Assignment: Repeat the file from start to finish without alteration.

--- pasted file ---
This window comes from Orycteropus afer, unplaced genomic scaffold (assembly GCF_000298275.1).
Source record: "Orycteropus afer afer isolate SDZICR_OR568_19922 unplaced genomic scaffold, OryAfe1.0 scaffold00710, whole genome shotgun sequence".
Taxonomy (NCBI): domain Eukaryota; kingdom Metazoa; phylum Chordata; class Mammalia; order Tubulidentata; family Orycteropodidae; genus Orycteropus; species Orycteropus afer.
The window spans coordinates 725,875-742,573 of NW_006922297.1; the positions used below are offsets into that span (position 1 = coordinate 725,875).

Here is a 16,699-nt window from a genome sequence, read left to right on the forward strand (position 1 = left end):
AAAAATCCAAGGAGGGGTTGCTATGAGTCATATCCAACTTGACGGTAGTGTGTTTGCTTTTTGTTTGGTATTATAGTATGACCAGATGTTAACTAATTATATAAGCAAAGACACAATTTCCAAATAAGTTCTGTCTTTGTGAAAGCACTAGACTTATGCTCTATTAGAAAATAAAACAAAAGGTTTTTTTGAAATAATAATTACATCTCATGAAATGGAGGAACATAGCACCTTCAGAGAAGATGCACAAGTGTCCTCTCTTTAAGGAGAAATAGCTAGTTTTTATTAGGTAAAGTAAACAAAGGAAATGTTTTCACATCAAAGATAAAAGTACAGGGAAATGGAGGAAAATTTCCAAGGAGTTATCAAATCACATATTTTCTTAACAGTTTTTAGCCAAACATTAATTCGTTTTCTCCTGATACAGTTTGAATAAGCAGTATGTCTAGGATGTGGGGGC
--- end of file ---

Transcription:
This window comes from Orycteropus afer, unplaced genomic scaffold (assembly GCF_000298275.1).
Source record: "Orycteropus afer afer isolate SDZICR_OR568_19922 unplaced genomic scaffold, OryAfe1.0 scaffold00710, whole genome shotgun sequence".
Taxonomy (NCBI): domain Eukaryota; kingdom Metazoa; phylum Chordata; class Mammalia; order Tubulidentata; family Orycteropodidae; genus Orycteropus; species Orycteropus afer.
The window spans coordinates 725,875-742,573 of NW_006922297.1; the positions used below are offsets into that span (position 1 = coordinate 725,875).

Here is a 16,699-nt window from a genome sequence, read left to right on the forward strand (position 1 = left end):
AAAAATCCAAGGAGGGGTTGCTATGAGTCATATCCAACTTGACGGTAGTGTGTTTGCTTTTTGTTTGGTATTATAGTATGACCAGATGTTAACTAATTATATAAGCAAAGACACAATTTCCAAATAAGTTCTGTCTTTGTGAAAGCACTAGACTTATGCTCTATTAGAAAATAAAACAAAAGGTTTTTTTGAAATAATAATTACATCTCATGAAATGGAGGAACATAGCACCTTCAGAGAAGATGCACAAGTGTCCTCTCTTTAAGGAGAAATAGCTAGTTTTTATTAGGTAAAGTAAACAAAGGAAATGTTTTCACATCAAAGATAAAAGTACAGGGAAATGGAGGAAAATTTCCAAGGAGTTATCAAATCACATATTTTCTTAACAGTTTTTAGCCAAACATTAATTCGTTTTCTCCTGATACAGTTTGAATAAGCAGTATGTCTAGGATGTGGGGGC